It's Hard to Be a Saint in the City
South Orange author Tom McCabe traces the history of Newark and St. Benedict's
South Orange author Thomas McCabe views local history through the lens of St. Benedict's Preparatory School in Newark. McCabe's book, Miracle on High Street: The Rise, Fall and Resurrection of An American Catholic Prep School, will be released today by Fordham University Press.
A decade-long labor of love, it's fitting that McCabe's book is released on All Saints Day. He explains that the Benedictine tradition calls for service in a particular setting, rather than itinerant good works. Thus, St. Benedict's has been teaching young men in Newark since 1868. The school's fortunes mirror that of the city. Teachers saw students move out of the city, first to the Oranges and Maplewood, then further west. Now the school stands at the center of a Newark renaissance.
McCabe, a graduate of Delbarton in Morristown, notes that his alma mater grew from St. Benedict's. He began teaching, then serving as an administrator at the Newark school, after he graduated from Princeton. He saw the school develop through the 1990s, adapting to the changes of Newark and demands of the times.
"Somebody needs to write this," McCabe said to himself 10 years ago, when he looked around the now-thriving school. Some 95 percent of its graduates--mainly boys from Newark, Irvington and the Oranges --go to college, a statistic unimaginable in 1967, when monks watched riots from the school rooftop. Five years later, in 1972, the school closed.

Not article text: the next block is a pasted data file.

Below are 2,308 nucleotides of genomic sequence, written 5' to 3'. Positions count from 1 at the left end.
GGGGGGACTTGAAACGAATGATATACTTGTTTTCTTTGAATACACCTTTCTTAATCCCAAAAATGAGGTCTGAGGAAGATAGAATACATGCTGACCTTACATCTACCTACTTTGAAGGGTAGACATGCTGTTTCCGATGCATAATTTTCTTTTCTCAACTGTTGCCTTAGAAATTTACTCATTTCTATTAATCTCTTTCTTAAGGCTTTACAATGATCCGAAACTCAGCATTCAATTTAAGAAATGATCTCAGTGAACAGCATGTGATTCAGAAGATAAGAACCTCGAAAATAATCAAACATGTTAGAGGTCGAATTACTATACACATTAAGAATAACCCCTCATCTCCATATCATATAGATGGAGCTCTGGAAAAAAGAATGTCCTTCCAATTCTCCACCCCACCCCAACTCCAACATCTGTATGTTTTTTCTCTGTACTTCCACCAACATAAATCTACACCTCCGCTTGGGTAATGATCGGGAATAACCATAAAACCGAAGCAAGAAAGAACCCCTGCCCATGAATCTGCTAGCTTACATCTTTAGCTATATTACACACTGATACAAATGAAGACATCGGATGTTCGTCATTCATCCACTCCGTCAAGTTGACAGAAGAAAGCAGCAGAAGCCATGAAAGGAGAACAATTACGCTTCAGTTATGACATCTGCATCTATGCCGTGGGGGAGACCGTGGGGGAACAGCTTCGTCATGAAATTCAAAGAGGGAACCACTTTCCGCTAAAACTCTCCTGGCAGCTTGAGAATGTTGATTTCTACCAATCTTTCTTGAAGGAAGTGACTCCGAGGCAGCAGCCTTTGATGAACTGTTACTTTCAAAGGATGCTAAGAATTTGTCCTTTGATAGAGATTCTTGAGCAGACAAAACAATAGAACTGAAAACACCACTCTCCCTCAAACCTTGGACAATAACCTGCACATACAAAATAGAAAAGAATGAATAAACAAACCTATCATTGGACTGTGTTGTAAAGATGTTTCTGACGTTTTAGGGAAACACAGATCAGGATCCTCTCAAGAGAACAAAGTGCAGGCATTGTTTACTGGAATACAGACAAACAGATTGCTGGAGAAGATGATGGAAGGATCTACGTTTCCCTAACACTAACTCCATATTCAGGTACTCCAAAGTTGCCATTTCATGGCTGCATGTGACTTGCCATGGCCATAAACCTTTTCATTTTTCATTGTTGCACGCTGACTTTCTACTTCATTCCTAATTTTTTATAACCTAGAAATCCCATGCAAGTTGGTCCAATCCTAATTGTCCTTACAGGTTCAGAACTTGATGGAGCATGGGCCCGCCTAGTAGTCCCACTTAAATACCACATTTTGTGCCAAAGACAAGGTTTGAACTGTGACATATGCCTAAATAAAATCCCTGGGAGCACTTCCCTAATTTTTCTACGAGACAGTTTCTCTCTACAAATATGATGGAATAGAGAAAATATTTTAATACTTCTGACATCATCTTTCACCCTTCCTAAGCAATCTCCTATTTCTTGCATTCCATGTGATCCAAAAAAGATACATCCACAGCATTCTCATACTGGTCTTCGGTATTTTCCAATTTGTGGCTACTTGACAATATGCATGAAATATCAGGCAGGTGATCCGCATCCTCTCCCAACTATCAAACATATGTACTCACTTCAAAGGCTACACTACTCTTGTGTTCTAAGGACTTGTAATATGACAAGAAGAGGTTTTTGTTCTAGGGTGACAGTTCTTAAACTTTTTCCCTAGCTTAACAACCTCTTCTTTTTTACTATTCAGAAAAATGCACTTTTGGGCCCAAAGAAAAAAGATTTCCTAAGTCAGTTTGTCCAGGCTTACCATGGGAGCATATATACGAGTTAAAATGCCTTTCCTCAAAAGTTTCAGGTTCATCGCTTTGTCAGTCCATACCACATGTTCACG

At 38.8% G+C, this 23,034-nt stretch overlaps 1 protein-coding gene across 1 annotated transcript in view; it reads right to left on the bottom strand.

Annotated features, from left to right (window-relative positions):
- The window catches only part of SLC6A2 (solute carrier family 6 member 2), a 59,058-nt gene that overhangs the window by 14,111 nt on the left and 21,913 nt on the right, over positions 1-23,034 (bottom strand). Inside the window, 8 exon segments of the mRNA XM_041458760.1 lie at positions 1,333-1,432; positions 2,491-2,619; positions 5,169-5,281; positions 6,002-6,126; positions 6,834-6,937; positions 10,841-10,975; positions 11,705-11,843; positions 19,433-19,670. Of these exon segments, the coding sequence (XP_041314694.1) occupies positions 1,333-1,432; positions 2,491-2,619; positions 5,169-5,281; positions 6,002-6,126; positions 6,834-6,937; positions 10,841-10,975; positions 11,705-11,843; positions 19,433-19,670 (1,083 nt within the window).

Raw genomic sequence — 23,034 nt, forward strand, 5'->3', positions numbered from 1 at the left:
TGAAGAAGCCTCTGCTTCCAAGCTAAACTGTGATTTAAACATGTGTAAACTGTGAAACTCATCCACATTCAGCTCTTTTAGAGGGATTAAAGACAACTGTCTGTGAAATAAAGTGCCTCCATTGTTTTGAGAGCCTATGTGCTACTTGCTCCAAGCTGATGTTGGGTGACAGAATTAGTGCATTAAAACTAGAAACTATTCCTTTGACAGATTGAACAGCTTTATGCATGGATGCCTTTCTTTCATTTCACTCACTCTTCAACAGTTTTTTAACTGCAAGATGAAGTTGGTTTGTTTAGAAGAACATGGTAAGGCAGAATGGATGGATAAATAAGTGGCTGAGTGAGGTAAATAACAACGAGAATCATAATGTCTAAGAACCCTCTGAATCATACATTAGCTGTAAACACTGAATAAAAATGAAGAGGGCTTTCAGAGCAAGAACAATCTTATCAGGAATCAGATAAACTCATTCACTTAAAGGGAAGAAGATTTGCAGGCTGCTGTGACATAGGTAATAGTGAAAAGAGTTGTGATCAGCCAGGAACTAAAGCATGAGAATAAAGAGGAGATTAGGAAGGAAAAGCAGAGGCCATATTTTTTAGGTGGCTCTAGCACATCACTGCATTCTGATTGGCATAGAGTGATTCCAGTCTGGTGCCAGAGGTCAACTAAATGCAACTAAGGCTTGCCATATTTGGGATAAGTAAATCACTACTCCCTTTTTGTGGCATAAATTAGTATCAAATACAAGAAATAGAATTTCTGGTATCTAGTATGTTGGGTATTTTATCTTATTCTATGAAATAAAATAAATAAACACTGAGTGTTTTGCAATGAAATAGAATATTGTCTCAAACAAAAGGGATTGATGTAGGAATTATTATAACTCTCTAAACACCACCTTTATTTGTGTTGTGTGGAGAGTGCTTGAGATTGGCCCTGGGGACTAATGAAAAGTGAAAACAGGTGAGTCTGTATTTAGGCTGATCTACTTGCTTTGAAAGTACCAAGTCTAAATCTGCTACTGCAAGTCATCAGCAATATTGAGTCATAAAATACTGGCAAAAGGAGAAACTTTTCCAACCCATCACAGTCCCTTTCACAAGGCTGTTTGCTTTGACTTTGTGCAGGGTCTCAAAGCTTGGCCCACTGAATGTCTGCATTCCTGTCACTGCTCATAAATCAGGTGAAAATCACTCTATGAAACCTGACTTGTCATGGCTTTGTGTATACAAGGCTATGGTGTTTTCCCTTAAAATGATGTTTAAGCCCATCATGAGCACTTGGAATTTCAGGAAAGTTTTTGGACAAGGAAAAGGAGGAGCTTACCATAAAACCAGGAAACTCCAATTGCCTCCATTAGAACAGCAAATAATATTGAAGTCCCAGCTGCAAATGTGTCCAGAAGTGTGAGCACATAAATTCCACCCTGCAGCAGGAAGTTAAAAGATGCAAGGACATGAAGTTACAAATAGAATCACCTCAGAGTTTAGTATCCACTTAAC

McCabe explains that the Benedictine monks' "vow of stability" kept them focused on Newark. The school reopened a year later with a handful of teachers and students. Its current student body numbers more than 550, in addition to more than 50 faculty members.
A life-long South Orange resident, McCabe holds a doctorate in history from Rutgers University. He teaches at Montclair State and Rutgers – Newark, where he crafted a popular course centered on this summer's World Cup, drawing parallels between past events and present ethnic loyalties.
McCabe sees the pull of tradition in Catholic education at St. Benedict's and even locally, in South Orange. He explains that what draws students and their parents to St. Benedict's are "tradition, the safe school environment, the excellent extra-curricular activities, and the rigorous academics." He hypothesizes that the same qualities attract parents to South Orange's Catholic schools. Our Lady of Sorrows and Marylawn of the Oranges have both grown significantly this year, and Seton Hall University boasts the largest freshman class in decades.
However, McCabe notes that schools such as St. Benedict's offer a sense of community, as well, that may be their greatest strength throughout the decades. "Convocation," which is a daily morning meeting, "draws the community together for prayers, ritual, a message from the headmaster," according to McCabe.
"The message," McCabe adds, "is that if you, as an individual, don't show up, the school is lesser for it." Likewise, without St. Benedict's, says McCabe, the community would be lesser for it, too.
Tom McCabe will read from Miracle on High Street: The Rise, Fall and Resurrection of An American Catholic Prep School at Words on Tues., Nov. 16, 2010, at 7:30 p.m.